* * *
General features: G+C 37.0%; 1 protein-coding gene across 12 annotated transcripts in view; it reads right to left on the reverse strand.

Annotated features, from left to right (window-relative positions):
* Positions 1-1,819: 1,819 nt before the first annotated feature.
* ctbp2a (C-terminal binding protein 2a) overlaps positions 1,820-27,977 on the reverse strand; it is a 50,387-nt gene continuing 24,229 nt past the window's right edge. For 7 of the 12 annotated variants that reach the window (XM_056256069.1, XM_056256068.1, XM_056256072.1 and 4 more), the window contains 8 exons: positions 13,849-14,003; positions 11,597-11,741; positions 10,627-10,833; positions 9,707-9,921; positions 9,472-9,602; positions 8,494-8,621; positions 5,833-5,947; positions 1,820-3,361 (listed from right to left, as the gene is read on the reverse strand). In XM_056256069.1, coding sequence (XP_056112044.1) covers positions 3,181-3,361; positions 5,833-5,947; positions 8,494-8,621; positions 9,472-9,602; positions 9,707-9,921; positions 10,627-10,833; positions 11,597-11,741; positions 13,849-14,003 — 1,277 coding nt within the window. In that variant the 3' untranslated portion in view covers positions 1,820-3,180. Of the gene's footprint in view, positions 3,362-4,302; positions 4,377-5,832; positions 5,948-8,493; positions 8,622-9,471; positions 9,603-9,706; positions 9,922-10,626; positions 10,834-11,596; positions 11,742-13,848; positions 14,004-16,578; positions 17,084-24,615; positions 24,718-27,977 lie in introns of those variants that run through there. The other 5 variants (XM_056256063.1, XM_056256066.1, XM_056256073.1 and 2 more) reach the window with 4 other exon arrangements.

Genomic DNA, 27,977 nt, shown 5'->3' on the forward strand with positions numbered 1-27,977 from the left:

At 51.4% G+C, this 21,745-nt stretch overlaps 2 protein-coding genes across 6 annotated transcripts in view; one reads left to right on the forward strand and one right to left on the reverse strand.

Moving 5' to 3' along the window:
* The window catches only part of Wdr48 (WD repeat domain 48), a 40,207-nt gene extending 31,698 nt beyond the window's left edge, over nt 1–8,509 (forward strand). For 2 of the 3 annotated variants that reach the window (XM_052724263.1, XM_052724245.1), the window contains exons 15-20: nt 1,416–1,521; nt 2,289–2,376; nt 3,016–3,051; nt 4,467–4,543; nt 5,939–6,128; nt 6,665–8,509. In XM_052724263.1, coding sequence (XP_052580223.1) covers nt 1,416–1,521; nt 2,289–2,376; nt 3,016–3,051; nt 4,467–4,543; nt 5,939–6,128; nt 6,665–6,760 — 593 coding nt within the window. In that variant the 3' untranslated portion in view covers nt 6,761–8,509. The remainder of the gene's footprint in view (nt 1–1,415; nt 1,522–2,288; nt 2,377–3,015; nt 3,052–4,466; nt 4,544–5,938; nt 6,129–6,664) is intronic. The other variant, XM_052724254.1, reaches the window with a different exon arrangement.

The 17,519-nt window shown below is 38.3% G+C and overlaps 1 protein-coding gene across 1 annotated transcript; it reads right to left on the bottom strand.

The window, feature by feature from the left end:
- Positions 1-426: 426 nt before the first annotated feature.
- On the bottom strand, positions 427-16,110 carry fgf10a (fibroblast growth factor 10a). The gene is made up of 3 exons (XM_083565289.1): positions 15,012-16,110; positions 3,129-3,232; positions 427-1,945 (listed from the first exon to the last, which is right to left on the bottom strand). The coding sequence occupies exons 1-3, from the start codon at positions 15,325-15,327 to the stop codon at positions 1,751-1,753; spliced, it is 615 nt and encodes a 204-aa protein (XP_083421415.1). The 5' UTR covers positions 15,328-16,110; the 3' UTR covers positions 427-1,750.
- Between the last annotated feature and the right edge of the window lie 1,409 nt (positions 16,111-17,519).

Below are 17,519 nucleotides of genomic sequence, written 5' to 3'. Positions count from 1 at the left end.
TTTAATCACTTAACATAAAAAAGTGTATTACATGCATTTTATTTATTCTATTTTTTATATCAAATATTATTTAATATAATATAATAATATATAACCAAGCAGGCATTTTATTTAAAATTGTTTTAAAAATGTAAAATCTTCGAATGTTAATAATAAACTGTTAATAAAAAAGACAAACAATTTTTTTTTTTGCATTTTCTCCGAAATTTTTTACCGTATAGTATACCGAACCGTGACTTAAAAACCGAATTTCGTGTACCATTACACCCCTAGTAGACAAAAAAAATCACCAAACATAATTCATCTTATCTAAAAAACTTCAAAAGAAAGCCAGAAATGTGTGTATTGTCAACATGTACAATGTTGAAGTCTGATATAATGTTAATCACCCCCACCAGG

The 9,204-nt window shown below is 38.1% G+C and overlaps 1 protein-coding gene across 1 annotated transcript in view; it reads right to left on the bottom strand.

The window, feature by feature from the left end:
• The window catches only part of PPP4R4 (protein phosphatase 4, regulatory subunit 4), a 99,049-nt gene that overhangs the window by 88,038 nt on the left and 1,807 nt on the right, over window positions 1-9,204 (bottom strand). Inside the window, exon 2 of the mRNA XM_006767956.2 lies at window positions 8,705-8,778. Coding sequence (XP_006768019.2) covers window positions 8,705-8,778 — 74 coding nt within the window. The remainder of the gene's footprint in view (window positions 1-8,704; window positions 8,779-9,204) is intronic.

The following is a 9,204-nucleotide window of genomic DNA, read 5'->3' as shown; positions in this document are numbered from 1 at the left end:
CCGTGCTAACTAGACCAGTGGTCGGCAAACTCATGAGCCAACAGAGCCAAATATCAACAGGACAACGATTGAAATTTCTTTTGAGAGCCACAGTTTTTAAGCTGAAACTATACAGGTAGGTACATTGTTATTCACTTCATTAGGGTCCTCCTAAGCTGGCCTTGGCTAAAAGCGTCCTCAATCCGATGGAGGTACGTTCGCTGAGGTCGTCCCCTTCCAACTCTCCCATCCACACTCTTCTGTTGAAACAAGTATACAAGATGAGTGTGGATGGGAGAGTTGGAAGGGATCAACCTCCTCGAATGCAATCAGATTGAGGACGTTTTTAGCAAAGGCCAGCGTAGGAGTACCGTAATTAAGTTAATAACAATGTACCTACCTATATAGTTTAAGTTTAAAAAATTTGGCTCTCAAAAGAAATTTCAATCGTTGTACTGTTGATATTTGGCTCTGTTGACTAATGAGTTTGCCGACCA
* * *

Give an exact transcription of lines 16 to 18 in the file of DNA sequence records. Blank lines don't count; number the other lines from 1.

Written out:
The 9,204-nt window shown below is 38.1% G+C and overlaps 1 protein-coding gene across 1 annotated transcript in view; it reads right to left on the bottom strand.

The window, feature by feature from the left end:
• The window catches only part of PPP4R4 (protein phosphatase 4, regulatory subunit 4), a 99,049-nt gene that overhangs the window by 88,038 nt on the left and 1,807 nt on the right, over window positions 1-9,204 (bottom strand). Inside the window, exon 2 of the mRNA XM_006767956.2 lies at window positions 8,705-8,778. Coding sequence (XP_006768019.2) covers window positions 8,705-8,778 — 74 coding nt within the window. The remainder of the gene's footprint in view (window positions 1-8,704; window positions 8,779-9,204) is intronic.